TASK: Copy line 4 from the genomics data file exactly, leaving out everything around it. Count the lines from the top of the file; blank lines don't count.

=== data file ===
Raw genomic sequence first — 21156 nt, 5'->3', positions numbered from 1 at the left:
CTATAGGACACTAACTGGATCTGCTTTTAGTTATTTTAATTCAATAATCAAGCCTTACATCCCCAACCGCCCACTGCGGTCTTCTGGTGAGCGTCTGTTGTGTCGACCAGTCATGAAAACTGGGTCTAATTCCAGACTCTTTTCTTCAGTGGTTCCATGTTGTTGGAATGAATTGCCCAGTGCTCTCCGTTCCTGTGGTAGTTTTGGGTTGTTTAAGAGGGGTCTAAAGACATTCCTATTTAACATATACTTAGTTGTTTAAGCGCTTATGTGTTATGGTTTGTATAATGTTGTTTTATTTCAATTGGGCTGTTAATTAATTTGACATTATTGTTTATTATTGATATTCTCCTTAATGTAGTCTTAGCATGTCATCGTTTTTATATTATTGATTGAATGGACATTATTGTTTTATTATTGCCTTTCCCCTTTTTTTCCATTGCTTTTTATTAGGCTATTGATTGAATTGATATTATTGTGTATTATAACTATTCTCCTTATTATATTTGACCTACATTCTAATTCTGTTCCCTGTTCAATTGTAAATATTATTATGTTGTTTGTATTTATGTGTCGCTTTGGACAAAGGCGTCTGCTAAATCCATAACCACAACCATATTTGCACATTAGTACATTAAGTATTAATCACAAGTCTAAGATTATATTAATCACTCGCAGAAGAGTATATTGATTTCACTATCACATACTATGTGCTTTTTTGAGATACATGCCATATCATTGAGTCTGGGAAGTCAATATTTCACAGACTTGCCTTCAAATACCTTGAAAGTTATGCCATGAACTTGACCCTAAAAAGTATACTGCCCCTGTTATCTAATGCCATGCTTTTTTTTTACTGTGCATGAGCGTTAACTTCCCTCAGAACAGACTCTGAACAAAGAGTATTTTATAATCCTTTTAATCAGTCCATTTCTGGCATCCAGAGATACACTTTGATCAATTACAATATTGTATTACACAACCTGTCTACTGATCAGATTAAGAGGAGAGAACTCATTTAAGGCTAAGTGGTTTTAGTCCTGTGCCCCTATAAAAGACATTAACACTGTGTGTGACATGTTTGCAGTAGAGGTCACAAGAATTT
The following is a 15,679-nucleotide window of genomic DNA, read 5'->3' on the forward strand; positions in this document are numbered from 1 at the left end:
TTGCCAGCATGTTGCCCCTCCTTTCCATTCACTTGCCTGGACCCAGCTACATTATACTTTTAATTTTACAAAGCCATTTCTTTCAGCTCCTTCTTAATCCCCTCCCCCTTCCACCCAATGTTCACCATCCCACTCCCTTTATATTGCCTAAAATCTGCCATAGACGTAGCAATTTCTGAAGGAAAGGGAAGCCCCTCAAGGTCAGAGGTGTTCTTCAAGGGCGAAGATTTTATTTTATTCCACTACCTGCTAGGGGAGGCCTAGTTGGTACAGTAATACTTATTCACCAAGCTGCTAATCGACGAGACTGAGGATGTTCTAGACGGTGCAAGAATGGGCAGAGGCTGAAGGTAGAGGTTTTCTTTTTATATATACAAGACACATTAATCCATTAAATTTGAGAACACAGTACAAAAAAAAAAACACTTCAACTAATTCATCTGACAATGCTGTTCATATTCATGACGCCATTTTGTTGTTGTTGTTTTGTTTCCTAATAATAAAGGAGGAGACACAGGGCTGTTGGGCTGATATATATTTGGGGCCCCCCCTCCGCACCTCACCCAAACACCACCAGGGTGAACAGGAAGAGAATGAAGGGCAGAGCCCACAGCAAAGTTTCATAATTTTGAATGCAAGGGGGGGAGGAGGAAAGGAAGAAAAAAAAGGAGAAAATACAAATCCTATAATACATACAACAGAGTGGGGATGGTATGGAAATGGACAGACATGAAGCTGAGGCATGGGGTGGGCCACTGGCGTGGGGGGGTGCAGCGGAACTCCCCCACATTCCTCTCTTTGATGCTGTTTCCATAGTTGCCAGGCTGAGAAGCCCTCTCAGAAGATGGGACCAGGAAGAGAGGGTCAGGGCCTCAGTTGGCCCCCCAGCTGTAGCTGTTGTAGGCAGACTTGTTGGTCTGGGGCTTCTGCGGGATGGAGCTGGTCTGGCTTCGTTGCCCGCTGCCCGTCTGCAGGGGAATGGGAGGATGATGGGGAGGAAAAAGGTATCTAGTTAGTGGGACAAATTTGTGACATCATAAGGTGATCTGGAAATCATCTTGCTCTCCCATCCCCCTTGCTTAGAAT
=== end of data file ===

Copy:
TTGCCAGCATGTTGCCCCTCCTTTCCATTCACTTGCCTGGACCCAGCTACATTATACTTTTAATTTTACAAAGCCATTTCTTTCAGCTCCTTCTTAATCCCCTCCCCCTTCCACCCAATGTTCACCATCCCACTCCCTTTATATTGCCTAAAATCTGCCATAGACGTAGCAATTTCTGAAGGAAAGGGAAGCCCCTCAAGGTCAGAGGTGTTCTTCAAGGGCGAAGATTTTATTTTATTCCACTACCTGCTAGGGGAGGCCTAGTTGGTACAGTAATACTTATTCACCAAGCTGCTAATCGACGAGACTGAGGATGTTCTAGACGGTGCAAGAATGGGCAGAGGCTGAAGGTAGAGGTTTTCTTTTTATATATACAAGACACATTAATCCATTAAATTTGAGAACACAGTACAAAAAAAAAAACACTTCAACTAATTCATCTGACAATGCTGTTCATATTCATGACGCCATTTTGTTGTTGTTGTTTTGTTTCCTAATAATAAAGGAGGAGACACAGGGCTGTTGGGCTGATATATATTTGGGGCCCCCCCTCCGCACCTCACCCAAACACCACCAGGGTGAACAGGAAGAGAATGAAGGGCAGAGCCCACAGCAAAGTTTCATAATTTTGAATGCAAGGGGGGGAGGAGGAAAGGAAGAAAAAAAAGGAGAAAATACAAATCCTATAATACATACAACAGAGTGGGGATGGTATGGAAATGGACAGACATGAAGCTGAGGCATGGGGTGGGCCACTGGCGTGGGGGGGTGCAGCGGAACTCCCCCACATTCCTCTCTTTGATGCTGTTTCCATAGTTGCCAGGCTGAGAAGCCCTCTCAGAAGATGGGACCAGGAAGAGAGGGTCAGGGCCTCAGTTGGCCCCCCAGCTGTAGCTGTTGTAGGCAGACTTGTTGGTCTGGGGCTTCTGCGGGATGGAGCTGGTCTGGCTTCGTTGCCCGCTGCCCGTCTGCAGGGGAATGGGAGGATGATGGGGAGGAAAAAGGTATCTAGTTAGTGGGACAAATTTGTGACATCATAAGGTGATCTGGAAATCATCTTGCTCTCCCATCCCCCTTGCTTAGAAT